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CASE REPORT
Year : 2015  |  Volume : 3  |  Issue : 2  |  Page : 70-75

Cone beam computed tomography findings of ectopic tooth in the maxillary sinus associated with dentigerous cyst: A report of two cases and review of the literature


1 Department of Dentomaxillofacial Radiology, School of Dentistry, Ege University, Izmir, Turkey
2 Department of Dentomaxillofacial Surgery, School of Dentistry, Ege University, Izmir, Turkey

Date of Web Publication22-May-2015

Correspondence Address:
Dr. Meltem Özden
Ege University, Dishekimligi Fakultesi, Ağız, Diş ve Çene Cerrahisi AD, Bornova - 35100, Izmir
Turkey
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Source of Support: None, Conflict of Interest: None


DOI: 10.4103/2321-3841.157529

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  Abstract 

Dentigerous cysts are the most common type of benign odontogenic lesions that associated with the crown of an unerupted or impacted tooth. They constitute the second most common cystic lesion of the jaws, after radicular cysts. Dentigerous cyst surrounding impacted teeth often displace these teeth into ectopic positions. Ectopic eruption of teeth into regions other than the oral cavity is common but dentigerous cysts associated with ectopic teeth within the maxillary sinus are fairly rare. The diagnosis is usually made by panoramic radiography. Cone beam computed tomography (CBCT) is indicated when an ectopic tooth is associated with an antral mass and prior to surgery. The standard treatment for a dentigerous cyst is enucleation and extraction of the cyst-associated impacted or unerupted tooth. We report CBCT findings of two cases of dentigerous cyst associated with an ectopic tooth in the maxillary sinus and review the literature reports of this condition over the past 34 years.

Keywords: Cone beam computed tomography, dentigerous cyst, ectopic tooth


How to cite this article:
Sogur E, Özden M, Günbay T, Tugsel Z. Cone beam computed tomography findings of ectopic tooth in the maxillary sinus associated with dentigerous cyst: A report of two cases and review of the literature. J Oral Maxillofac Radiol 2015;3:70-5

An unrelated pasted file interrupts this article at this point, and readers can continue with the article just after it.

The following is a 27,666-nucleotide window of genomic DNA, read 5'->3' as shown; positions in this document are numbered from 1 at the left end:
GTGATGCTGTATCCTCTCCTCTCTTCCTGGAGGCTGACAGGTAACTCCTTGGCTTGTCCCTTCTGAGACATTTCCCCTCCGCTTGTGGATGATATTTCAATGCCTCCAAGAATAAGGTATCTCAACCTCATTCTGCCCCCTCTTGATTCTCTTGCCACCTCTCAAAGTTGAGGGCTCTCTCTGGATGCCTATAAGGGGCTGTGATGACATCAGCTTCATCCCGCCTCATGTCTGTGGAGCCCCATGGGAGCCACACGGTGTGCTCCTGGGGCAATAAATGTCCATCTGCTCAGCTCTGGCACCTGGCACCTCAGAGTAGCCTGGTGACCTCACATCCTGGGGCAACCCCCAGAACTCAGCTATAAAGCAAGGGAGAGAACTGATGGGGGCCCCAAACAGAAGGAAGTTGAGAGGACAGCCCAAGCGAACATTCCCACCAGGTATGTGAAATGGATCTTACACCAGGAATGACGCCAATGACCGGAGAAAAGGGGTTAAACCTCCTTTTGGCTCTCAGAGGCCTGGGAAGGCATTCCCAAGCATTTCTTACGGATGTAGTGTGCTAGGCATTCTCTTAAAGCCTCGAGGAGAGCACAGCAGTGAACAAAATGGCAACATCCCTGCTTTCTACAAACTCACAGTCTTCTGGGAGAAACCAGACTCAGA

How to cite this URL:
Sogur E, Özden M, Günbay T, Tugsel Z. Cone beam computed tomography findings of ectopic tooth in the maxillary sinus associated with dentigerous cyst: A report of two cases and review of the literature. J Oral Maxillofac Radiol [serial online] 2015 [cited 2019 Oct 17];3:70-5. Available from: http://www.joomr.org/text.asp?2015/3/2/70/157529


  Introduction Top


Tooth eruption is a process whereby the forming tooth migrates from its intraosseous location in the jaw to its functional position within the oral cavity. Ectopic eruption is a disturbance in which the tooth does not follow its usual course. [1] Pathologies such as cyst or tumor in relation to a developing tooth is one of the three main causes of ectopic eruption of the tooth, the others being-developmental disturbance, and iatrogenic activity. [2]

Ectopic eruption of the tooth into regions other than the oral cavity is rare, although there have been reports of tooth in the nasal septum, [3] mandibular condyle, [4] coronoid process. [5] One rather unusual location is the maxillary sinus. [6] The etiology of ectopic teeth in the maxillary antrum is not yet entirely clear. In literature, dentigerous cysts are mostly associated with the crowns of unerupted tooth and may displace the teeth into ectopic positions such as the maxillary sinus. [7],[8]